Workers’ compensation payments are made through either the insurance company that offers the coverage or through a state-run benefit group. Your employer can tell you where the funds will be distributed from and in what increments. Travelers’ Group, Hartford Group, and Berkshire Hathaway are examples of insurance companies that pay out workers’ compensation claims. Your state’s workers’ compensation program can also provide you with some information. For federal employees who receive workers’ comp through the federal government, those are administered through the agency that approved the claim. For example, for a black lung claim, those are paid through the Federal Black Lung Program. Funds are distributed as either a paper check, mailed to the benefactor, or, if available, through direct deposit.

If You Receive Workers Comp, Are You Still Eligible for Disability, Unemployment, or Social Security Benefits?

The short answer is, yes. If you file a workers’ compensation claim, you are still eligible to apply and claim disability, unemployment, or social security benefits.

Disability – Disability would kick in, after it’s been determined that you cannot return to your current position and training for a new position isn’t an option. If you have private disability insurance such as AFLAC, it will pay out along with your workers’ comp insurance.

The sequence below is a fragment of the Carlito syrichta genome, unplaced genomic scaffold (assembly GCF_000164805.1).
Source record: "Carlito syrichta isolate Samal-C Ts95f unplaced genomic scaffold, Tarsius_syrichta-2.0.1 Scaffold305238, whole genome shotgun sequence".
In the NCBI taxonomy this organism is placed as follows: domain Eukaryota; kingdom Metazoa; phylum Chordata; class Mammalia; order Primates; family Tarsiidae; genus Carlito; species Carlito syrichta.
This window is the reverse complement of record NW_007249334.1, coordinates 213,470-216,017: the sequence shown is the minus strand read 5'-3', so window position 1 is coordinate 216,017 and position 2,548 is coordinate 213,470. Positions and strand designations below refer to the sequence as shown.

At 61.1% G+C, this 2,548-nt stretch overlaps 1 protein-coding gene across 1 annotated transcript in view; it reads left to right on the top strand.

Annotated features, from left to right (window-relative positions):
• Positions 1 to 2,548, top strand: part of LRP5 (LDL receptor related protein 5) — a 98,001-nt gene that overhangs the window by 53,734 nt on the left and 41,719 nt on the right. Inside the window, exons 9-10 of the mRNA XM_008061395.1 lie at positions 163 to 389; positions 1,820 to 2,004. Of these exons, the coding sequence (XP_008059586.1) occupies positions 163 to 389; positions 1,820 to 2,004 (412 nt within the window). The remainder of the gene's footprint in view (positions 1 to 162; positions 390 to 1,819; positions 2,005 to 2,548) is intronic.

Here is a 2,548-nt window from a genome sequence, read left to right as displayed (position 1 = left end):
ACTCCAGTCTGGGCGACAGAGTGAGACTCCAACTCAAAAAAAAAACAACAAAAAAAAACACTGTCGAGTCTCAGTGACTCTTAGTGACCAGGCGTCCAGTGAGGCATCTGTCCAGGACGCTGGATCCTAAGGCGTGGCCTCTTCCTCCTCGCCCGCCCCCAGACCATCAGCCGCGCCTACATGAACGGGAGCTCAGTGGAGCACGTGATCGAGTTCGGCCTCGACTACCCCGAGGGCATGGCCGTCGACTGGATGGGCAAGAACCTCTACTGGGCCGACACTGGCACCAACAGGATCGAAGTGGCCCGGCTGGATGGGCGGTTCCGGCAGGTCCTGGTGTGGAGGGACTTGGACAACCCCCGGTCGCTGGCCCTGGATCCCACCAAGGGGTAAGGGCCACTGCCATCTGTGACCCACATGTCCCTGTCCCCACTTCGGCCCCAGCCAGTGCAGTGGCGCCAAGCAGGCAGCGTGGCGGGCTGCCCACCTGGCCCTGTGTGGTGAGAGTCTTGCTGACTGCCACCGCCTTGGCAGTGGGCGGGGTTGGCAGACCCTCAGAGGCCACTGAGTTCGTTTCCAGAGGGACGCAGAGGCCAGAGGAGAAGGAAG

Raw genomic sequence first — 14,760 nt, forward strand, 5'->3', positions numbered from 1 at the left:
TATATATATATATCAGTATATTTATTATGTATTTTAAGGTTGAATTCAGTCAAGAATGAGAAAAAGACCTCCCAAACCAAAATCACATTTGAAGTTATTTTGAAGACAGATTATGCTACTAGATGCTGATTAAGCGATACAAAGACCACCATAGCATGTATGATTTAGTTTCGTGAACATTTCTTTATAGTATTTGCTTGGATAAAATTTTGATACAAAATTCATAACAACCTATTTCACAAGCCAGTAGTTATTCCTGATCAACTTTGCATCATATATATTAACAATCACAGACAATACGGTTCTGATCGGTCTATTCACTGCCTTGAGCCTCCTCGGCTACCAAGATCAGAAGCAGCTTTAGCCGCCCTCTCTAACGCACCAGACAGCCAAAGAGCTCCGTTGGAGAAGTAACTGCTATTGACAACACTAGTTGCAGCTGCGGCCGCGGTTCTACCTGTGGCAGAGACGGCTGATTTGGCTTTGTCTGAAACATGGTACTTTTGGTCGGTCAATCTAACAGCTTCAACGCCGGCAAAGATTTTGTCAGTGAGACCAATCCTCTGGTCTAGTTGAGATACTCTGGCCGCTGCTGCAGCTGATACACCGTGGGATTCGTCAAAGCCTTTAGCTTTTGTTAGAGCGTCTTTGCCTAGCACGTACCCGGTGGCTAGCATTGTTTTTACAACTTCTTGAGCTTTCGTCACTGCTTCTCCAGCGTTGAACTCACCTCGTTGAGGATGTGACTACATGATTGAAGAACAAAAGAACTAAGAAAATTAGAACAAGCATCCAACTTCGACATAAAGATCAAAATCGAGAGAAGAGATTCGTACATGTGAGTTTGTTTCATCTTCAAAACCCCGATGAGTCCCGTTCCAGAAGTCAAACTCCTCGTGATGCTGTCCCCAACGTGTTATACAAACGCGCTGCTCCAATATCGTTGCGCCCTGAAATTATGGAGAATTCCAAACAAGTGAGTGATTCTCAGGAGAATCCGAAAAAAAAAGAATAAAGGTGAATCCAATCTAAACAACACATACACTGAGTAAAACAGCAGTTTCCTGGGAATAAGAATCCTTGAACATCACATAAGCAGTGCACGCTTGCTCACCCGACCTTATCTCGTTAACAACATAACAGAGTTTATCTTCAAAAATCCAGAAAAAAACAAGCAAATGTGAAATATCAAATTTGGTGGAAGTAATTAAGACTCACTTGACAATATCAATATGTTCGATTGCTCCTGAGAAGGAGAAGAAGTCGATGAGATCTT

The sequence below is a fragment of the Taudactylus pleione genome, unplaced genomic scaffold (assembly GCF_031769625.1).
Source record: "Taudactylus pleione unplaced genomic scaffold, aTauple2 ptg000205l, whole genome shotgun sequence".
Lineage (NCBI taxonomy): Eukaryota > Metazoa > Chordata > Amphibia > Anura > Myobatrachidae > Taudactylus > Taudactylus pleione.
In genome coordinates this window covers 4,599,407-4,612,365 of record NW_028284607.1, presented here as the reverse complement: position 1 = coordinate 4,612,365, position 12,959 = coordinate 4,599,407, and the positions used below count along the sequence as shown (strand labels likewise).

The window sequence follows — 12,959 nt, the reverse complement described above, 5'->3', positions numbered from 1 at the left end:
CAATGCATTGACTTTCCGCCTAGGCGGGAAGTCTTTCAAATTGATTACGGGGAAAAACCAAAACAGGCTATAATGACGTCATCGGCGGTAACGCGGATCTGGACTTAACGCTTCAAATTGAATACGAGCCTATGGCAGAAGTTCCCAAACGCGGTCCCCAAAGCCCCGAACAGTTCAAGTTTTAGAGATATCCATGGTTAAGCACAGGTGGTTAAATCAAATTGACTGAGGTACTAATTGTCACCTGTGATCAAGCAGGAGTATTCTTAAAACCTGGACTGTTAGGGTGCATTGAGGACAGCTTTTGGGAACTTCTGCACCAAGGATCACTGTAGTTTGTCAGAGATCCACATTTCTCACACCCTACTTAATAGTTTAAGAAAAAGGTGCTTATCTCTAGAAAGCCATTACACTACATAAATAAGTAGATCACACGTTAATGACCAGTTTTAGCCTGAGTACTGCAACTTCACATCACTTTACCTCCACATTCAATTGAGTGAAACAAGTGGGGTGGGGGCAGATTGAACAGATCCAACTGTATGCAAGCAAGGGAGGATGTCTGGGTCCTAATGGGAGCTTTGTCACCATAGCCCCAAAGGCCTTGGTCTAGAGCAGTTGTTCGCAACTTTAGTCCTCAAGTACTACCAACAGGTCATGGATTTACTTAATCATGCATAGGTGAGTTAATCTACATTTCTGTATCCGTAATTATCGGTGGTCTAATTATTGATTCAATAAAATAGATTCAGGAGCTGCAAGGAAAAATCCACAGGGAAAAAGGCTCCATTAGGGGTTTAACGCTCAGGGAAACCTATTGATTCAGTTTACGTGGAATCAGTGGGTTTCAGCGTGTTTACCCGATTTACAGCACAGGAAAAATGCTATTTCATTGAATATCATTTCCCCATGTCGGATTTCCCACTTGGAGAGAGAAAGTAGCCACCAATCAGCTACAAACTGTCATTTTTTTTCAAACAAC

Unemployment - You are entitled to file for unemployment if you are let go from your job while awaiting the workers’ compensation decision. It’s important to note that an employer who terminates the employment of a person who was injured while on the job could be in violation of state and/or federal laws, so consulting with a legal expert in your area might be an option.

Social security - You are still eligible to collect social security benefits while receiving workers’ compensation, however your social security payment might be reduced.

Sources:

  • https://www.lexisnexis.com/legalnewsroom/workers-compensation/b/workers-compensation-centennial/posts/workers-compensation-in-the-united-states-the-first-100-years

  • https://www.nolo.com/legal-encyclopedia/workers-compensation-benefits-faq.html#answer-1744113

  • https://www.dol.gov/general/topic/workcomp

  • https://www.investopedia.com/terms/w/workers-compensation.asp

  • https://www.thebalance.com/about-worker-s-compensation-insurance-2645596